11 True Story Podcasts That Make Your Life Look Dull

There are lots of fun and interesting podcasts available these days. This includes podcasts dedicated to technology, podcasts aimed at men, and podcasts about financial matters. Some of the most entertaining podcasts are, rather surprisingly, the ones based on real-life experiences or true events.

True-story podcasts are great for two reasons. First, the presenter often speaks from personal experience — whether they lived through or investigated a situation — making them that much more passionate. Also, these podcasts include the “that really happened” element, which can make the stories even more inspirational. Some may even chill you like these scary TV shows.

Here are 11 of the best true-story podcasts available online.

1. Mystery Show

mystery show podcast

Created and hosted by public radio producer Starlee Kine, Mystery Show is exactly what you think it would be: a show about mysteries. In one, a woman rents a movie from a video store (remember those?), but when she tries to return it the next day, the store is completely gone.

The Gimlet Media production also includes producers Alex Blumberg, Melinda Shopsin, Eric Mennel, Chris Neary, and Wendy Dorr, with help from contributing editor Eli Horowitz.

Listen oniTunes | Google Play | SoundCloud | Spotify

2. Heavyweight

heavyweight podcast

Another from Gimlet Media, Heavyweight is about traveling back to a moment when everything changed — usually for the worse. Former CBS Radio personality Jonathan Goldstein hosts, and he brings plenty of experience with him. He has also contributed stories to This American Life. In one episode, a man reflects on fouling up his relationship with each of his three godchildren. He now wants to win them back, afraid he may never have kids of his own.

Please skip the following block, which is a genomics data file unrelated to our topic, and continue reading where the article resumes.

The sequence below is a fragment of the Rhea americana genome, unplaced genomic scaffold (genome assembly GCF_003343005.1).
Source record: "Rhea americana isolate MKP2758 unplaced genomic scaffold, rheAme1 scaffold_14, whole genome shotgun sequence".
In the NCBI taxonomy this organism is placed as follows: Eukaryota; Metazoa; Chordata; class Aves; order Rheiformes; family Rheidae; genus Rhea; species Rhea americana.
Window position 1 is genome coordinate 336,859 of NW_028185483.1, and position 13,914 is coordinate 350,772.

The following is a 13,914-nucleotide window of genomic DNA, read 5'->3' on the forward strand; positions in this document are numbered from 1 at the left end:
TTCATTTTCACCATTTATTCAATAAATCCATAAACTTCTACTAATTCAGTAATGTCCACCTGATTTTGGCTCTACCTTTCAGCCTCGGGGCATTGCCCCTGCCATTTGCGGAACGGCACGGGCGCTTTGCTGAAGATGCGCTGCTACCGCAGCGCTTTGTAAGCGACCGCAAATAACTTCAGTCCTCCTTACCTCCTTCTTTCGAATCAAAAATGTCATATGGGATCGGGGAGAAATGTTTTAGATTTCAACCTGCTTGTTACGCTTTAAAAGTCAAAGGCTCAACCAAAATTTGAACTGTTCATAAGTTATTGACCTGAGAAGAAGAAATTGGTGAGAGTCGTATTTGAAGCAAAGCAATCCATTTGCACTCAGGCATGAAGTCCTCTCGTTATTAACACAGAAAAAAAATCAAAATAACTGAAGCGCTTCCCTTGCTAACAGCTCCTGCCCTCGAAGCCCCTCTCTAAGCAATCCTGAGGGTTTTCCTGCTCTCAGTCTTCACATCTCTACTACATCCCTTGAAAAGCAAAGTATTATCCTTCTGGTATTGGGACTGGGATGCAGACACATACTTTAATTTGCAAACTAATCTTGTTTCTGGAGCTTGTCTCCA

If you’ve ever had a moment you’ve lived to regret — and who hasn’t? — this is one podcast worth checking out.

Listen on —  iTunes | Google Play | SoundCloud | Spotify

3. Reply All

reply all podcast

Hosted by PJ Vogt and Alex Goldman, Reply All is a show with a little of everything. At its heart, Reply All focuses on the internet, but it also touches on many other topics, including iguanas in the workplace, time travel, and trained rats. In one episode of this Gimlet Media production, Vogt and Goldman attempt to take calls on any subject for 48 hours straight.

One of the best things about the podcast is its depth — there are currently more than 80 episodes available.

Listen on — iTunes | Google Play | SoundCloud | Spotify

4. Fresh Air

fresh air podcast

Produced by WHYY-FM in Philadelphia and broadcast nationally by NPR, Fresh Air is a podcast that’s also broadcast on more than 500 stations across the U.S. Hosted by Terry Gross, one of the strong points of Fresh Air is its star power. The show frequently features some big-name guests. Celebrities who have recently appeared include Anthony Bourdain, Francis Ford Coppola, Trevor Noah, Anna Kendrick, Stephen Colbert, and Garry Trudeau.

The podcast airs each weekday, so there are plenty of past episodes for you to catch up on.

Listen on — iTunesSoundCloud

5. This Is Actually Happening

this is actually happening podcast

Hosted by Whit Missildine, This Is Actually Happening is a bi-weekly podcast that looks at extraordinary events in people’s lives that turned out to change everything. Each episode is heavily edited to give them a true first-person feel. Stories include a son who was shot by his father, a woman whose sister has multiple personalities, and a man who wakes up in a morgue.

The show is produced by Missildine’s Permatemp Corporation, which he describes as a creative umbrella for experimenting with art, film, and audio.

Listen on — iTunesSoundCloud

6. Futility Closet

futility closet podcast

Produced to “help you waste time as enjoyably as possible,” the Futility Closet podcast features stories across topics including art, philosophy, history, literature, and even math. One recent episode looked at the story of two clam diggers in 1896 New Jersey who set out to cross the Atlantic in a rowboat.